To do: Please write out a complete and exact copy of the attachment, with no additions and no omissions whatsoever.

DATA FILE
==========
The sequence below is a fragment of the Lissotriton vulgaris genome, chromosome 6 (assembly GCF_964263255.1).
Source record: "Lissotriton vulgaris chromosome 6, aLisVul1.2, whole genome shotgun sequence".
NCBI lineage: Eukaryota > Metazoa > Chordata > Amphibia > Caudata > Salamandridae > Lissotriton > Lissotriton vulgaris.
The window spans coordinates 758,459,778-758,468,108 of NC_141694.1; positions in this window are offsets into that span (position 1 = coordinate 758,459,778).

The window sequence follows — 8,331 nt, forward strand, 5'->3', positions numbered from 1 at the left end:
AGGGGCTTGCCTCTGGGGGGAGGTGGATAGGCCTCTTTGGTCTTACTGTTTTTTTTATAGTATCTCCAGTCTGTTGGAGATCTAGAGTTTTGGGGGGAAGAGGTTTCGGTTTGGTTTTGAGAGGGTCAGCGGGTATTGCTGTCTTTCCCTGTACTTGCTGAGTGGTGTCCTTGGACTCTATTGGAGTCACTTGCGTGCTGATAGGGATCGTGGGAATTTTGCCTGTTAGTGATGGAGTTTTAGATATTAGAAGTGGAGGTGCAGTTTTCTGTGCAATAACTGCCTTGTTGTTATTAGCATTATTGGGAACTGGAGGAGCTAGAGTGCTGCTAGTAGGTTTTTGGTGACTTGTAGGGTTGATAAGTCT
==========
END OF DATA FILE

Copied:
The sequence below is a fragment of the Lissotriton vulgaris genome, chromosome 6 (assembly GCF_964263255.1).
Source record: "Lissotriton vulgaris chromosome 6, aLisVul1.2, whole genome shotgun sequence".
NCBI lineage: Eukaryota > Metazoa > Chordata > Amphibia > Caudata > Salamandridae > Lissotriton > Lissotriton vulgaris.
The window spans coordinates 758,459,778-758,468,108 of NC_141694.1; positions in this window are offsets into that span (position 1 = coordinate 758,459,778).

The window sequence follows — 8,331 nt, forward strand, 5'->3', positions numbered from 1 at the left end:
AGGGGCTTGCCTCTGGGGGGAGGTGGATAGGCCTCTTTGGTCTTACTGTTTTTTTTATAGTATCTCCAGTCTGTTGGAGATCTAGAGTTTTGGGGGGAAGAGGTTTCGGTTTGGTTTTGAGAGGGTCAGCGGGTATTGCTGTCTTTCCCTGTACTTGCTGAGTGGTGTCCTTGGACTCTATTGGAGTCACTTGCGTGCTGATAGGGATCGTGGGAATTTTGCCTGTTAGTGATGGAGTTTTAGATATTAGAAGTGGAGGTGCAGTTTTCTGTGCAATAACTGCCTTGTTGTTATTAGCATTATTGGGAACTGGAGGAGCTAGAGTGCTGCTAGTAGGTTTTTGGTGACTTGTAGGGTTGATAAGTCT